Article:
There have been a number of prosecutions since the Act came into force but the majority of these have been against small owner-managed businesses and it is fair to say that there has not been a flood of cases against large corporations, especially multinationals. The first case was against Cotswold Geotechnical Holdings Ltd in 2011 following the death of a young geologist when an excavation collapsed on him. The company was fined £385,000. Charges against the director of the company were dropped due to his ill health.

More recently, on 14 July 2015, Huntley Mount Engineering pleaded guilty to corporate manslaughter following the death of an apprentice who became entangled in a lathe. The company was fined £15,000 and the recruitment company that placed the apprentice was fined £75,000.

In July 2016, Monavon Construction Ltd was fined £250,000 for each of two corporate manslaughter offences. These related to the death of two workers who fell into a 3.7m light well, which had only perimeter edge protection. A publicity order was also imposed. The amount of the fine was based on the fact that the company was a micro organisation with a turnover of much less than £2 million. Monavon Construction Ltd was the first company to be sentenced for corporate manslaughter following the implementation of new sentencing guidelines.

In August 2016, Bilston Skips Ltd was convicted of corporate manslaughter and fined £600,000 following the death of Jagpal Singh in a fall eight feet from the top of a skip supplied by the company. Safe working practices were not in place and the risk to on-site workers had not been considered and was not managed.

However, not all prosecutions for corporate manslaughter have been successful. On 27 January 2016 at Maidstone Crown Court, the Honourable Mr Justice Coulson dismissed the corporate manslaughter prosecution case against Maidstone and Tunbridge Wells NHS Trust and also a manslaughter prosecution against a locum consultant employed by the Trust. The judge considered that there had not been a gross breach of duty of care and based his opinion on an examination of the manner in which the Trust managed and organised its activities. In light of this, the judge felt sufficiently strongly to stop the case before it went to the jury to consider. He made the decision to dismiss.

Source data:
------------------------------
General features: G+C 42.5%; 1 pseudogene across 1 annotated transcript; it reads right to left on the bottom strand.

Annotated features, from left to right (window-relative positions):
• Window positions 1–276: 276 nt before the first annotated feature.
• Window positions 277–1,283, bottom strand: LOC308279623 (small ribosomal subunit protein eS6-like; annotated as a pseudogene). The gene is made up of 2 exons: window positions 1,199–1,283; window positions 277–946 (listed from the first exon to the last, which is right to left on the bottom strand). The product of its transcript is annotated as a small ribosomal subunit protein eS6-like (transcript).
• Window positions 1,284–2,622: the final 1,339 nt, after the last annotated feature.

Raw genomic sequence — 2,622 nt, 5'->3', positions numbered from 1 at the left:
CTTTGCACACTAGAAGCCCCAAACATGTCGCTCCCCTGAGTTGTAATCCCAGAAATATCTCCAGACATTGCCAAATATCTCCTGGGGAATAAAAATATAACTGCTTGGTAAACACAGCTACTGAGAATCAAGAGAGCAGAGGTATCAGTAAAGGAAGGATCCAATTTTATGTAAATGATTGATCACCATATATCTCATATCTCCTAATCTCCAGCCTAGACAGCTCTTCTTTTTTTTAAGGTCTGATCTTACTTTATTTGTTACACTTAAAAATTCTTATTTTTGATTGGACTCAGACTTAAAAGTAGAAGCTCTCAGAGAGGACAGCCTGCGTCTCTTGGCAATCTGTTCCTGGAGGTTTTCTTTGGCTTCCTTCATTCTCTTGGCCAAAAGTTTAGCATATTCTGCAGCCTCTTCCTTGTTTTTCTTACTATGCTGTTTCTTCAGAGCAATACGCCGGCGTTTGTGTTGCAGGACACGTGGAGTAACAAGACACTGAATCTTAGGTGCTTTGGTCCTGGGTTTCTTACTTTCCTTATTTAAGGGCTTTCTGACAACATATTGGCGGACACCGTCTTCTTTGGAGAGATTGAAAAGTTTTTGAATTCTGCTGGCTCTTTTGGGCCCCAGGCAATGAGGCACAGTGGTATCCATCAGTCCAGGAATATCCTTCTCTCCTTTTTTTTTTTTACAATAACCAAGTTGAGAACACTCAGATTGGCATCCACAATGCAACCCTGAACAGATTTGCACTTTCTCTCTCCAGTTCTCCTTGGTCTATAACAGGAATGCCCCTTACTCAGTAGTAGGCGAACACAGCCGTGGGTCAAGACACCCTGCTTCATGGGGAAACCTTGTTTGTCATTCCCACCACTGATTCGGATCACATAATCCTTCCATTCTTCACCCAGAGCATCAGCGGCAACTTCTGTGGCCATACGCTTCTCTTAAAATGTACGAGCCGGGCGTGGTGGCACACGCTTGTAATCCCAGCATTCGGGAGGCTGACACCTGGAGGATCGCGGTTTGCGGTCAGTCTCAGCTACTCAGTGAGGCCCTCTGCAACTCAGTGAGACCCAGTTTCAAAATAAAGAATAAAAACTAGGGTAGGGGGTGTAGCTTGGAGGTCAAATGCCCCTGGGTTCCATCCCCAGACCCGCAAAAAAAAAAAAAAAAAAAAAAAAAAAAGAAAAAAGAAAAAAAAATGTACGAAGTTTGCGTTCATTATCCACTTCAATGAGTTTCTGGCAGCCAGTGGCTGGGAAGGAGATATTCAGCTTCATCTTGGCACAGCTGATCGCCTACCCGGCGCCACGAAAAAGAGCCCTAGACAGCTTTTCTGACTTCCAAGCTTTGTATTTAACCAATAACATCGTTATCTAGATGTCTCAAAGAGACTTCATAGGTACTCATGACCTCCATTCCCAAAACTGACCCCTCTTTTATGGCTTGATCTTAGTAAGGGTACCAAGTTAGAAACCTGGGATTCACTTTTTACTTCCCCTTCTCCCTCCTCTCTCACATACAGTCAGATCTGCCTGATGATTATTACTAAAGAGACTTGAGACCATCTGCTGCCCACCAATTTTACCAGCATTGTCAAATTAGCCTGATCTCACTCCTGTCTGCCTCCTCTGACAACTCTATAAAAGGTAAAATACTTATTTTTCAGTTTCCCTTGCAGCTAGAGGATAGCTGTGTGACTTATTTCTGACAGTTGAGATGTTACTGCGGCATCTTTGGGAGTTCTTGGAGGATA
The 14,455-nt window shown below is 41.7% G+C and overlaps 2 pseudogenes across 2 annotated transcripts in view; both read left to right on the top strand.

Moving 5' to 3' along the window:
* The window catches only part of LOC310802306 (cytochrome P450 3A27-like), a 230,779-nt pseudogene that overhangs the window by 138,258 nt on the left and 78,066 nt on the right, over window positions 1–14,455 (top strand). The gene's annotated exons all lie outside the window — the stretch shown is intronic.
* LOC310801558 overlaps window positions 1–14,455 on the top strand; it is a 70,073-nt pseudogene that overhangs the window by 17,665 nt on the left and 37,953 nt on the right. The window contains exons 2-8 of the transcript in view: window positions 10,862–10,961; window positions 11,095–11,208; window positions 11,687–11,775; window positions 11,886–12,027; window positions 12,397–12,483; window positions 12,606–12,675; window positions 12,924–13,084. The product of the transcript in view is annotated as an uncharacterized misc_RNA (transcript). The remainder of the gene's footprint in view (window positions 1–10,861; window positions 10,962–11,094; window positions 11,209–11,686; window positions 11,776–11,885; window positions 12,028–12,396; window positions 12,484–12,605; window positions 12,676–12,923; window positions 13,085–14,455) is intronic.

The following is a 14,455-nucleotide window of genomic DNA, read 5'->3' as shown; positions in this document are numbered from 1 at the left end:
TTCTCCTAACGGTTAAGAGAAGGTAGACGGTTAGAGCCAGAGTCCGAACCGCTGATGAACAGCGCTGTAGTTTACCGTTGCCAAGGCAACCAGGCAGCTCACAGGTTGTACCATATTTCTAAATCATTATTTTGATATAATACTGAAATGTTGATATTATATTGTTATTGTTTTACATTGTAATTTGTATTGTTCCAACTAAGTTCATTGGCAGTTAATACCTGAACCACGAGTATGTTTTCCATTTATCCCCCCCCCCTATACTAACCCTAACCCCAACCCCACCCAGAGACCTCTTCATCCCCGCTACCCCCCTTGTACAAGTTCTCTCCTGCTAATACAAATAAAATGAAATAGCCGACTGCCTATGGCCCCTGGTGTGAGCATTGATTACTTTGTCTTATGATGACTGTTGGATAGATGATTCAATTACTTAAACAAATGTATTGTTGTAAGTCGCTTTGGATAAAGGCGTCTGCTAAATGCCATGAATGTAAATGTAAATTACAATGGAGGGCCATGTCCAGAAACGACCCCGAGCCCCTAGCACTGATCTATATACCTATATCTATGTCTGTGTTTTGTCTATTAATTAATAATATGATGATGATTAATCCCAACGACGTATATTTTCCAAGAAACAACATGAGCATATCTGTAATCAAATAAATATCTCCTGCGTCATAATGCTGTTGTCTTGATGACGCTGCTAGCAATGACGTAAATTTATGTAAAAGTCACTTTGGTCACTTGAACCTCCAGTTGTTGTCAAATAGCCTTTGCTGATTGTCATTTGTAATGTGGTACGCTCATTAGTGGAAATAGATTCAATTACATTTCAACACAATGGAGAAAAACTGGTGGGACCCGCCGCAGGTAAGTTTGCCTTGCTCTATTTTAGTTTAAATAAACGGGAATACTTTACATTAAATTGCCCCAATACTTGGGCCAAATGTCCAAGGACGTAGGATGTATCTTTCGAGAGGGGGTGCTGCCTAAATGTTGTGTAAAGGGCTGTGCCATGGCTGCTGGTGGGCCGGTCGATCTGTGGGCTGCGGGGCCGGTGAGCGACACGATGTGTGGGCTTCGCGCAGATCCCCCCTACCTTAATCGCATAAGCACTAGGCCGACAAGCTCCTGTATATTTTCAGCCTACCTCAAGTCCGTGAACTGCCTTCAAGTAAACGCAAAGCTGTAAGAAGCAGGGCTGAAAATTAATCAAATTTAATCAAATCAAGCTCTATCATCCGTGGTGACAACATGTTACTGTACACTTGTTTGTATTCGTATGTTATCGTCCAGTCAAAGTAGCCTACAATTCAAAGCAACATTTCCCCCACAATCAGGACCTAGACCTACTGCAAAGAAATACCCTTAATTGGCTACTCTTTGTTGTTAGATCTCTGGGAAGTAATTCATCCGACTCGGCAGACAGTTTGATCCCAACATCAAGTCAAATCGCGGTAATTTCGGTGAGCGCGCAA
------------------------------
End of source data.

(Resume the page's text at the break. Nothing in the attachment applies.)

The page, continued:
A damp squib?

The primary reason the Corporate Manslaughter and Corporate Homicide Act 2007 came into force was that for too long, large corporations had escaped conviction for manslaughter because of the weakness of the existing legislation. However, since its inception, prosecutions under the Act have been mainly successful against relatively small companies and organisations. This defeats the main objectives of the Act and strongly suggests that the Corporate Manslaughter Act 2007 does not present a significant deterrent for large corporations.

There have also been numerous successful cases of gross negligence manslaughter against individuals including managers, landlords and gas fitters. While these cases are important, they are small fry compared to those against large corporations.

Hope for the future

However, it is worth considering the effect of the new sentencing guidelines, which came into force on 1 February 2016. They apply to health and safety offences and to corporate manslaughter cases.

These guidelines have already had an impact in terms of high fines for health and safety offences and present a strict regime for punishment of offenders. While the Corporate Manslaughter and Corporate Homicide Act 2007 may be a damp squib in terms of punishing large corporations, the sentencing guidelines do seem to be showing the capability and teeth to bridge the gap.